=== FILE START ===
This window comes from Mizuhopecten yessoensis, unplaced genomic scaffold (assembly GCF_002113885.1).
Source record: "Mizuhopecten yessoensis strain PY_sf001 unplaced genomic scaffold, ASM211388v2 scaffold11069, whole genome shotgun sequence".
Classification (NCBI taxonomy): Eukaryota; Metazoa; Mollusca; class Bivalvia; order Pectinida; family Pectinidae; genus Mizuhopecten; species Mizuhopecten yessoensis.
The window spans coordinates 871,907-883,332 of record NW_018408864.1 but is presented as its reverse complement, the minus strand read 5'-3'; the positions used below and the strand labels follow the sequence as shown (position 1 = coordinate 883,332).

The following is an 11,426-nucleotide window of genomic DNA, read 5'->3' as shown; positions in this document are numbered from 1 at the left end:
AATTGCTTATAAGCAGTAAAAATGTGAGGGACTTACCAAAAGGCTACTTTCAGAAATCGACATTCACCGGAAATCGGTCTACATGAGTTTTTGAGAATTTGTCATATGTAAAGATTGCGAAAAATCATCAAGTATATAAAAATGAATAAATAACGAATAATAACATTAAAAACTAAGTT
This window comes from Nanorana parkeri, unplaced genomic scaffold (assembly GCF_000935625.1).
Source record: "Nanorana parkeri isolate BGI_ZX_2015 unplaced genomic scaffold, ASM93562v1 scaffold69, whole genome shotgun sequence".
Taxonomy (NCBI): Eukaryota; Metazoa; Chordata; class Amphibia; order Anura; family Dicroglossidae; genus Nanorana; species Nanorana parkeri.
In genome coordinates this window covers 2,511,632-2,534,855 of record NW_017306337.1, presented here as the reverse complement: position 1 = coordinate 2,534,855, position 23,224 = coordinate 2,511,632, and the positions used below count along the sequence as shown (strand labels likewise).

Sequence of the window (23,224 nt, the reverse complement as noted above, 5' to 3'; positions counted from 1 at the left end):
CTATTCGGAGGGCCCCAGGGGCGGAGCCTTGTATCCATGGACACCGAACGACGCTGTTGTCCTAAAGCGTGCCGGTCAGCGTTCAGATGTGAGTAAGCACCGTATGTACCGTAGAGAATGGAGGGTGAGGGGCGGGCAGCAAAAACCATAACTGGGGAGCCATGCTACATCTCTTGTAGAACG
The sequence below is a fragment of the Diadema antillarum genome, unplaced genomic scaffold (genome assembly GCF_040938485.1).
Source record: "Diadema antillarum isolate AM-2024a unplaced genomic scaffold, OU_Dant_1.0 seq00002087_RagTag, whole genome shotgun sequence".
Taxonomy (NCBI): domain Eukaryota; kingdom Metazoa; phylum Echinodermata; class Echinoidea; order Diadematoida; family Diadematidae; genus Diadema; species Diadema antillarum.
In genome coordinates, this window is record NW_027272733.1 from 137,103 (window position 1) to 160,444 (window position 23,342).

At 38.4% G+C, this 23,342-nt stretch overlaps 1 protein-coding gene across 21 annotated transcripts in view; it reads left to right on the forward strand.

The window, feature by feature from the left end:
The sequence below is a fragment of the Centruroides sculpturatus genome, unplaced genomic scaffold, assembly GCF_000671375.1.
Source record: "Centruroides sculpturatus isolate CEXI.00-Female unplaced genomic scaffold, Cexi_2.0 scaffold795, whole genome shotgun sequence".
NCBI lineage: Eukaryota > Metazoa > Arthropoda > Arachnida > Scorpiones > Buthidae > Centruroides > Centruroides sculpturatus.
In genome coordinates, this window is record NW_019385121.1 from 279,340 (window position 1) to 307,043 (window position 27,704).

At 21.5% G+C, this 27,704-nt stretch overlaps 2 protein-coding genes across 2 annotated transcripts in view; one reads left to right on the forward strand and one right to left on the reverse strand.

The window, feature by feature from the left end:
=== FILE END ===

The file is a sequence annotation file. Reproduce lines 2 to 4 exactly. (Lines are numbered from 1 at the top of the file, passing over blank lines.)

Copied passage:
Source record: "Mizuhopecten yessoensis strain PY_sf001 unplaced genomic scaffold, ASM211388v2 scaffold11069, whole genome shotgun sequence".
Classification (NCBI taxonomy): Eukaryota; Metazoa; Mollusca; class Bivalvia; order Pectinida; family Pectinidae; genus Mizuhopecten; species Mizuhopecten yessoensis.
The window spans coordinates 871,907-883,332 of record NW_018408864.1 but is presented as its reverse complement, the minus strand read 5'-3'; the positions used below and the strand labels follow the sequence as shown (position 1 = coordinate 883,332).